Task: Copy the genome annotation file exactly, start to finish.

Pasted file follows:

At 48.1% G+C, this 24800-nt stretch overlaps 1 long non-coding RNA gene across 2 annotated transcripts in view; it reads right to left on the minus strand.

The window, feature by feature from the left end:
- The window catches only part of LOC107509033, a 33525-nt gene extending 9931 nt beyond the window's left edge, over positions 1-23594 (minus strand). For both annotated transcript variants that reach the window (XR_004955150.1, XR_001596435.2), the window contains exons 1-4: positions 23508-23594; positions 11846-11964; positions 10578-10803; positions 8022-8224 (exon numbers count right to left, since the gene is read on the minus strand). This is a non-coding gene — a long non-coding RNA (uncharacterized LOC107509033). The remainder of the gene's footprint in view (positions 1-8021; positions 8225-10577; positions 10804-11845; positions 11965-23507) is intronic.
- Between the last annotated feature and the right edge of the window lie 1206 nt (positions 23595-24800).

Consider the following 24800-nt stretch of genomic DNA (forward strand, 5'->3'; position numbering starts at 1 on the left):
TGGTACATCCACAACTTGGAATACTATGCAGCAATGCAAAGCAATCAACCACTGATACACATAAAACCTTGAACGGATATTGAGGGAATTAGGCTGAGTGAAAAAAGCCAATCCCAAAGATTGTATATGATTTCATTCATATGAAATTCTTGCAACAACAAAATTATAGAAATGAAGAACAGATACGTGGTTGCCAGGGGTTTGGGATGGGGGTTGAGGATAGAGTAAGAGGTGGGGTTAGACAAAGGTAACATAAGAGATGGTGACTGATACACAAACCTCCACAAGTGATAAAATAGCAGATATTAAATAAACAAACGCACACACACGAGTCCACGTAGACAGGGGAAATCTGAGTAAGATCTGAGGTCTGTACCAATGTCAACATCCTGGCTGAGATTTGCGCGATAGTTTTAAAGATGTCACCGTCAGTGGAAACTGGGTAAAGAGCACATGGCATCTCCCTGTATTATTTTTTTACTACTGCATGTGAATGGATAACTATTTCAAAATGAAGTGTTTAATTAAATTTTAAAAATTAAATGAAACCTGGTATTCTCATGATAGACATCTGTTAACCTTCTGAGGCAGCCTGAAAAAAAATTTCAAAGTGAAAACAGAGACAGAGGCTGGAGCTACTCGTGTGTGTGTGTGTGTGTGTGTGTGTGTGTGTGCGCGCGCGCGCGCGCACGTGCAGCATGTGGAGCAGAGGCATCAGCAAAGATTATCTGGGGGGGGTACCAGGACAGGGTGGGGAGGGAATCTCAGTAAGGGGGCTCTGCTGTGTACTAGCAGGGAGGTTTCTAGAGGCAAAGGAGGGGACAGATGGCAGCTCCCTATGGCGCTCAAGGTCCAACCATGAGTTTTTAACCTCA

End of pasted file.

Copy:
At 48.1% G+C, this 24800-nt stretch overlaps 1 long non-coding RNA gene across 2 annotated transcripts in view; it reads right to left on the minus strand.

The window, feature by feature from the left end:
- The window catches only part of LOC107509033, a 33525-nt gene extending 9931 nt beyond the window's left edge, over positions 1-23594 (minus strand). For both annotated transcript variants that reach the window (XR_004955150.1, XR_001596435.2), the window contains exons 1-4: positions 23508-23594; positions 11846-11964; positions 10578-10803; positions 8022-8224 (exon numbers count right to left, since the gene is read on the minus strand). This is a non-coding gene — a long non-coding RNA (uncharacterized LOC107509033). The remainder of the gene's footprint in view (positions 1-8021; positions 8225-10577; positions 10804-11845; positions 11965-23507) is intronic.
- Between the last annotated feature and the right edge of the window lie 1206 nt (positions 23595-24800).

Consider the following 24800-nt stretch of genomic DNA (forward strand, 5'->3'; position numbering starts at 1 on the left):
TGGTACATCCACAACTTGGAATACTATGCAGCAATGCAAAGCAATCAACCACTGATACACATAAAACCTTGAACGGATATTGAGGGAATTAGGCTGAGTGAAAAAAGCCAATCCCAAAGATTGTATATGATTTCATTCATATGAAATTCTTGCAACAACAAAATTATAGAAATGAAGAACAGATACGTGGTTGCCAGGGGTTTGGGATGGGGGTTGAGGATAGAGTAAGAGGTGGGGTTAGACAAAGGTAACATAAGAGATGGTGACTGATACACAAACCTCCACAAGTGATAAAATAGCAGATATTAAATAAACAAACGCACACACACGAGTCCACGTAGACAGGGGAAATCTGAGTAAGATCTGAGGTCTGTACCAATGTCAACATCCTGGCTGAGATTTGCGCGATAGTTTTAAAGATGTCACCGTCAGTGGAAACTGGGTAAAGAGCACATGGCATCTCCCTGTATTATTTTTTTACTACTGCATGTGAATGGATAACTATTTCAAAATGAAGTGTTTAATTAAATTTTAAAAATTAAATGAAACCTGGTATTCTCATGATAGACATCTGTTAACCTTCTGAGGCAGCCTGAAAAAAAATTTCAAAGTGAAAACAGAGACAGAGGCTGGAGCTACTCGTGTGTGTGTGTGTGTGTGTGTGTGTGTGTGTGCGCGCGCGCGCGCGCACGTGCAGCATGTGGAGCAGAGGCATCAGCAAAGATTATCTGGGGGGGGTACCAGGACAGGGTGGGGAGGGAATCTCAGTAAGGGGGCTCTGCTGTGTACTAGCAGGGAGGTTTCTAGAGGCAAAGGAGGGGACAGATGGCAGCTCCCTATGGCGCTCAAGGTCCAACCATGAGTTTTTAACCTCA